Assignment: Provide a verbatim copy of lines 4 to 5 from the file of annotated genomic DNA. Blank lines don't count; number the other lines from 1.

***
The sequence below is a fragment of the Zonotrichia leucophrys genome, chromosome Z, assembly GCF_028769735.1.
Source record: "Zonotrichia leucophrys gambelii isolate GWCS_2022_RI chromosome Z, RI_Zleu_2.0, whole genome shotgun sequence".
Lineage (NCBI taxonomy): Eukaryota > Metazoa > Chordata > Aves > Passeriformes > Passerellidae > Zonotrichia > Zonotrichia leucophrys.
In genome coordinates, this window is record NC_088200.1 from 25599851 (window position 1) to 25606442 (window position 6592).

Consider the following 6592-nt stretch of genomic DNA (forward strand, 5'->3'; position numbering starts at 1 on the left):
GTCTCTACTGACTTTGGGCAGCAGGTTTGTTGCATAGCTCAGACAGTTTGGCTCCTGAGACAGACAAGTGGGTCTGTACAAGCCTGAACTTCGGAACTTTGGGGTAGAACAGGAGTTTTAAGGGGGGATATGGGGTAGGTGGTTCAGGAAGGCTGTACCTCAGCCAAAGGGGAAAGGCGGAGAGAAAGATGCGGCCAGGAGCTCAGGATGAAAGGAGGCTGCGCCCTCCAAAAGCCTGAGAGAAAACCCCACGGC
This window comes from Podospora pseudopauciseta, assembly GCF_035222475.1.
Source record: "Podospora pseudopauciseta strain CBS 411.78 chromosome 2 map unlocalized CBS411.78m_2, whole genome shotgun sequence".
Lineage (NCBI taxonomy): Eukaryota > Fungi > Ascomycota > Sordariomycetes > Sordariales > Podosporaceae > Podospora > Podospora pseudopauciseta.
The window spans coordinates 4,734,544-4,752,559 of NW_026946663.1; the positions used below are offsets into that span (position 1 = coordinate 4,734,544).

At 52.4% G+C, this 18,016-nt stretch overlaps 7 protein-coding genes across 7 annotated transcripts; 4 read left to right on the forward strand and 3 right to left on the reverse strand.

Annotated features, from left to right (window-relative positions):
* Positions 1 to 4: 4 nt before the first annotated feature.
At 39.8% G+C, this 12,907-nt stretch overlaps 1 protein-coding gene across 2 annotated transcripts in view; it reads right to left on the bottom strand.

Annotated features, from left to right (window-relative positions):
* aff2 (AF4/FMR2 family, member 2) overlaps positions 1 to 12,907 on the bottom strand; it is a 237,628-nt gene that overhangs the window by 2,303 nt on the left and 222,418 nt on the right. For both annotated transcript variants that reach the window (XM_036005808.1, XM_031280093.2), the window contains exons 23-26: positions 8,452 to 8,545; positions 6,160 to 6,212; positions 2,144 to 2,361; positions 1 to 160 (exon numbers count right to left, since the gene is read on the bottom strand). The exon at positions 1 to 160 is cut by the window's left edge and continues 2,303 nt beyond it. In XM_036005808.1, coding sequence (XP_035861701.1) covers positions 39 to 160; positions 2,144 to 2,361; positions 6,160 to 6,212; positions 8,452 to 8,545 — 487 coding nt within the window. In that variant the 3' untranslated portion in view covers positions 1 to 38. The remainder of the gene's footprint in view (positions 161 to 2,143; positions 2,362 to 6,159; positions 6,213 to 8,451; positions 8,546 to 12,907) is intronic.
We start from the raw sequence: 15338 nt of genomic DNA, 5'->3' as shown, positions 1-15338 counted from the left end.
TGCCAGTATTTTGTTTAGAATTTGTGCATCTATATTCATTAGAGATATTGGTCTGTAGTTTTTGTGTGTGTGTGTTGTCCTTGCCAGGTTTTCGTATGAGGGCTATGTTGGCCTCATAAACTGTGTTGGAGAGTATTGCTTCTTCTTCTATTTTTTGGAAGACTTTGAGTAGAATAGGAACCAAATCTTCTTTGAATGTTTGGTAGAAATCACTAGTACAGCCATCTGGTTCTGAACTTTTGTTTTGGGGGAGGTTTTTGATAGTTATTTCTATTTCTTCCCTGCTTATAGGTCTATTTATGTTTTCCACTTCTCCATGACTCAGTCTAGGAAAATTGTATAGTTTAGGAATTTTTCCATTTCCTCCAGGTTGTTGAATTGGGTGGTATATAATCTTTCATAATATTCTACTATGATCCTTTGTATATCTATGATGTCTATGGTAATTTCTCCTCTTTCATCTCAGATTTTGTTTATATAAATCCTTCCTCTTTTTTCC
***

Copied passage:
In genome coordinates, this window is record NC_088200.1 from 25599851 (window position 1) to 25606442 (window position 6592).

Consider the following 6592-nt stretch of genomic DNA (forward strand, 5'->3'; position numbering starts at 1 on the left):